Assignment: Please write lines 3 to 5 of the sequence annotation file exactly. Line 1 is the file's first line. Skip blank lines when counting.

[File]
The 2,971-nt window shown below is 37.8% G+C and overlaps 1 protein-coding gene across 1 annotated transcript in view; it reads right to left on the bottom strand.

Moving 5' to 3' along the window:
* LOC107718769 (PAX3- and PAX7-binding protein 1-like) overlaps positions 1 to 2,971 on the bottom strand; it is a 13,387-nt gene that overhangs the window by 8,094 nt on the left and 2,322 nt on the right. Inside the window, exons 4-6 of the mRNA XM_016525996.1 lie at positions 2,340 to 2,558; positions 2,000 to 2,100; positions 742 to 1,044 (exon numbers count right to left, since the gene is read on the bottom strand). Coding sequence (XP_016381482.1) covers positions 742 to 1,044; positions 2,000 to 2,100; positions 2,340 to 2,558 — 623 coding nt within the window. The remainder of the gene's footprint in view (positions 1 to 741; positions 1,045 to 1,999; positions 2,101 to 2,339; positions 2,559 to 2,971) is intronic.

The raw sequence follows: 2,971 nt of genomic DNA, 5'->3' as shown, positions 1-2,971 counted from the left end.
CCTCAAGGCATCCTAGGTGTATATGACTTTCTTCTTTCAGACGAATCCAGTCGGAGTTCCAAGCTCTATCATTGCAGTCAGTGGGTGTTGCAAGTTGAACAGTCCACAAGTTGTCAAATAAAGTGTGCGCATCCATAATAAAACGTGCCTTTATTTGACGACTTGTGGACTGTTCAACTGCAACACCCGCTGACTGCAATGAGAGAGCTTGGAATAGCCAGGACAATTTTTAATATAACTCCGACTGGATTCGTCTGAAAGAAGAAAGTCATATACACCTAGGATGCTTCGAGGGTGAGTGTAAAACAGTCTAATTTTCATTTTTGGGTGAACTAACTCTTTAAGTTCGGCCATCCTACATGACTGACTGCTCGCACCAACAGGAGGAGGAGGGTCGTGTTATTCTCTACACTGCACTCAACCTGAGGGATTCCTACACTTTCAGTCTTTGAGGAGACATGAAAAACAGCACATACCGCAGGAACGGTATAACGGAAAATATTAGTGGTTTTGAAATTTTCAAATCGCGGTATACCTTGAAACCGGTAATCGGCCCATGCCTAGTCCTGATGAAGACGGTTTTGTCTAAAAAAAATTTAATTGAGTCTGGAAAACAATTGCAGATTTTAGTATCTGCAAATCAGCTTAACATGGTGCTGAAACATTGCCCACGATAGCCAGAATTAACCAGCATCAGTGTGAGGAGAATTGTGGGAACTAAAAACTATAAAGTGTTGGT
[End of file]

* LOC107718769 (PAX3- and PAX7-binding protein 1-like) overlaps positions 1 to 2,971 on the bottom strand; it is a 13,387-nt gene that overhangs the window by 8,094 nt on the left and 2,322 nt on the right. Inside the window, exons 4-6 of the mRNA XM_016525996.1 lie at positions 2,340 to 2,558; positions 2,000 to 2,100; positions 742 to 1,044 (exon numbers count right to left, since the gene is read on the bottom strand). Coding sequence (XP_016381482.1) covers positions 742 to 1,044; positions 2,000 to 2,100; positions 2,340 to 2,558 — 623 coding nt within the window. The remainder of the gene's footprint in view (positions 1 to 741; positions 1,045 to 1,999; positions 2,101 to 2,339; positions 2,559 to 2,971) is intronic.

The raw sequence follows: 2,971 nt of genomic DNA, 5'->3' as shown, positions 1-2,971 counted from the left end.
CCTCAAGGCATCCTAGGTGTATATGACTTTCTTCTTTCAGACGAATCCAGTCGGAGTTCCAAGCTCTATCATTGCAGTCAGTGGGTGTTGCAAGTTGAACAGTCCACAAGTTGTCAAATAAAGTGTGCGCATCCATAATAAAACGTGCCTTTATTTGACGACTTGTGGACTGTTCAACTGCAACACCCGCTGACTGCAATGAGAGAGCTTGGAATAGCCAGGACAATTTTTAATATAACTCCGACTGGATTCGTCTGAAAGAAGAAAGTCATATACACCTAGGATGCTTCGAGGGTGAGTGTAAAACAGTCTAATTTTCATTTTTGGGTGAACTAACTCTTTAAGTTCGGCCATCCTACATGACTGACTGCTCGCACCAACAGGAGGAGGAGGGTCGTGTTATTCTCTACACTGCACTCAACCTGAGGGATTCCTACACTTTCAGTCTTTGAGGAGACATGAAAAACAGCACATACCGCAGGAACGGTATAACGGAAAATATTAGTGGTTTTGAAATTTTCAAATCGCGGTATACCTTGAAACCGGTAATCGGCCCATGCCTAGTCCTGATGAAGACGGTTTTGTCTAAAAAAAATTTAATTGAGTCTGGAAAACAATTGCAGATTTTAGTATCTGCAAATCAGCTTAACATGGTGCTGAAACATTGCCCACGATAGCCAGAATTAACCAGCATCAGTGTGAGGAGAATTGTGGGAACTAAAAACTATAAAGTGTTGGT